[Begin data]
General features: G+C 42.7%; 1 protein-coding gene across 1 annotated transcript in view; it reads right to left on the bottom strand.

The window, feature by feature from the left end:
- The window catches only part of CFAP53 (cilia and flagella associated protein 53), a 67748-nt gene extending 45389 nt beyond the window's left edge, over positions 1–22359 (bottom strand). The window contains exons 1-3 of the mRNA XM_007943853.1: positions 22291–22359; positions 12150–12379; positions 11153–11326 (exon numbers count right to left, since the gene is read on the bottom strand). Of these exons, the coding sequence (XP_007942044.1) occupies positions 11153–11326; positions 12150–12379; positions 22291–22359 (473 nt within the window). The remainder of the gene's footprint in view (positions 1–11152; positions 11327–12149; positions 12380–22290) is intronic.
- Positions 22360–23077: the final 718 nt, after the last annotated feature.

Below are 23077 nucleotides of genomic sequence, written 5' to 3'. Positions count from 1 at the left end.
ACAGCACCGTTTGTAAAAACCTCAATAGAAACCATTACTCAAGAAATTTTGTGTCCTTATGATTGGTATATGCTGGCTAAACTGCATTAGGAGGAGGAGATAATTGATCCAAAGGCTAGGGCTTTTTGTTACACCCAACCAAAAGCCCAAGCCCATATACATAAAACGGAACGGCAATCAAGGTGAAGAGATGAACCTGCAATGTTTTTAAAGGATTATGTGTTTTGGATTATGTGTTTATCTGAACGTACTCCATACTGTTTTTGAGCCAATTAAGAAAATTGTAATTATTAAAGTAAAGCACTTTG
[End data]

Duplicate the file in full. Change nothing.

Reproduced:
General features: G+C 42.7%; 1 protein-coding gene across 1 annotated transcript in view; it reads right to left on the bottom strand.

The window, feature by feature from the left end:
- The window catches only part of CFAP53 (cilia and flagella associated protein 53), a 67748-nt gene extending 45389 nt beyond the window's left edge, over positions 1–22359 (bottom strand). The window contains exons 1-3 of the mRNA XM_007943853.1: positions 22291–22359; positions 12150–12379; positions 11153–11326 (exon numbers count right to left, since the gene is read on the bottom strand). Of these exons, the coding sequence (XP_007942044.1) occupies positions 11153–11326; positions 12150–12379; positions 22291–22359 (473 nt within the window). The remainder of the gene's footprint in view (positions 1–11152; positions 11327–12149; positions 12380–22290) is intronic.
- Positions 22360–23077: the final 718 nt, after the last annotated feature.

Below are 23077 nucleotides of genomic sequence, written 5' to 3'. Positions count from 1 at the left end.
ACAGCACCGTTTGTAAAAACCTCAATAGAAACCATTACTCAAGAAATTTTGTGTCCTTATGATTGGTATATGCTGGCTAAACTGCATTAGGAGGAGGAGATAATTGATCCAAAGGCTAGGGCTTTTTGTTACACCCAACCAAAAGCCCAAGCCCATATACATAAAACGGAACGGCAATCAAGGTGAAGAGATGAACCTGCAATGTTTTTAAAGGATTATGTGTTTTGGATTATGTGTTTATCTGAACGTACTCCATACTGTTTTTGAGCCAATTAAGAAAATTGTAATTATTAAAGTAAAGCACTTTG